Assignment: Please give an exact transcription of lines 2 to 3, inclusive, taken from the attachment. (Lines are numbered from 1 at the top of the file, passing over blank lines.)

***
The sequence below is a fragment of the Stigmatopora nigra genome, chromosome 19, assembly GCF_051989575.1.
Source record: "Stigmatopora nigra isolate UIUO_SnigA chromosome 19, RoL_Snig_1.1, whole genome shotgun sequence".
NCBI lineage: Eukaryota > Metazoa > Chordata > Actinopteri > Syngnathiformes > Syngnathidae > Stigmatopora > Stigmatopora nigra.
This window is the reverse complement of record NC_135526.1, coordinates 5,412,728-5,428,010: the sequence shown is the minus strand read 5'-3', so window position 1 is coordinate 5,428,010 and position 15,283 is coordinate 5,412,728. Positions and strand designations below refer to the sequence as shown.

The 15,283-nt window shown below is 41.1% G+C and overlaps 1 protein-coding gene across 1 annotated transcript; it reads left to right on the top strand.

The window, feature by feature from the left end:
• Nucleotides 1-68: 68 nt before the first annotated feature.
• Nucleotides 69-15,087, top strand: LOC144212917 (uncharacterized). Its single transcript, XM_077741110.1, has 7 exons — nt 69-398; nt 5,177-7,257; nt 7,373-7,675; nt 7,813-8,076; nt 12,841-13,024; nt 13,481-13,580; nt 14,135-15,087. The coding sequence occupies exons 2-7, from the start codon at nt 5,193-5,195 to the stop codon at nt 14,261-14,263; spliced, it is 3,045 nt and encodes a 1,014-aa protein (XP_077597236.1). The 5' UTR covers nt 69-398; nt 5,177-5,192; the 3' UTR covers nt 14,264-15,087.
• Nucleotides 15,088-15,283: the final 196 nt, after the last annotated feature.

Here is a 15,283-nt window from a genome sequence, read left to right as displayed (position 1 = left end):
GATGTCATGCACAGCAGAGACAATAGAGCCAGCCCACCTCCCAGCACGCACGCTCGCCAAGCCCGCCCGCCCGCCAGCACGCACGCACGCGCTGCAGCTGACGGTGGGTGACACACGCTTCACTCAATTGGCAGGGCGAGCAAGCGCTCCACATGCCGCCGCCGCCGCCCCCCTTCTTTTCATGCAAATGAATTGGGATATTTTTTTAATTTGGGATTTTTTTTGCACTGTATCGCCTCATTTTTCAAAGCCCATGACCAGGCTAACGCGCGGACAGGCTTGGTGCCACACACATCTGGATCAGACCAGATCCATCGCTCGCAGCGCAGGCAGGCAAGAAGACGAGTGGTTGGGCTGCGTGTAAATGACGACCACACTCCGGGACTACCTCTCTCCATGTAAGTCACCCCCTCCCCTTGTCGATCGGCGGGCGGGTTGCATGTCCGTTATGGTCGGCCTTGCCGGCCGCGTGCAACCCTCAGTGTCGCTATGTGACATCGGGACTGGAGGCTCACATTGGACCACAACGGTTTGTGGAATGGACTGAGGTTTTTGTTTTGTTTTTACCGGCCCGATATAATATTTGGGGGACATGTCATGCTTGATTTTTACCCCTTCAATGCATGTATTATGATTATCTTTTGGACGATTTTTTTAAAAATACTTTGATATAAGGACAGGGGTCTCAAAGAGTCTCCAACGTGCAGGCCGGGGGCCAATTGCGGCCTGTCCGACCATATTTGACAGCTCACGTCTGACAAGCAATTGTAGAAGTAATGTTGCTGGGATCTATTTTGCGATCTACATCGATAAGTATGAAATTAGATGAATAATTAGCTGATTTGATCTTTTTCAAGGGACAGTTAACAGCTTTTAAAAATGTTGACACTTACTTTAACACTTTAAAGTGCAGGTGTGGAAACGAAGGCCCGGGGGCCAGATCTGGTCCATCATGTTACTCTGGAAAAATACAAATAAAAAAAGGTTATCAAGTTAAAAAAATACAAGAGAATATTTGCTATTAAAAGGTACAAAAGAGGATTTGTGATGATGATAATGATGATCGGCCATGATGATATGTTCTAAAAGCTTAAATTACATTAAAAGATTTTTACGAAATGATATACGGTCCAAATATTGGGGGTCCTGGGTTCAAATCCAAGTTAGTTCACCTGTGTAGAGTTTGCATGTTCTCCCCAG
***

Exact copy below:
Source record: "Stigmatopora nigra isolate UIUO_SnigA chromosome 19, RoL_Snig_1.1, whole genome shotgun sequence".
NCBI lineage: Eukaryota > Metazoa > Chordata > Actinopteri > Syngnathiformes > Syngnathidae > Stigmatopora > Stigmatopora nigra.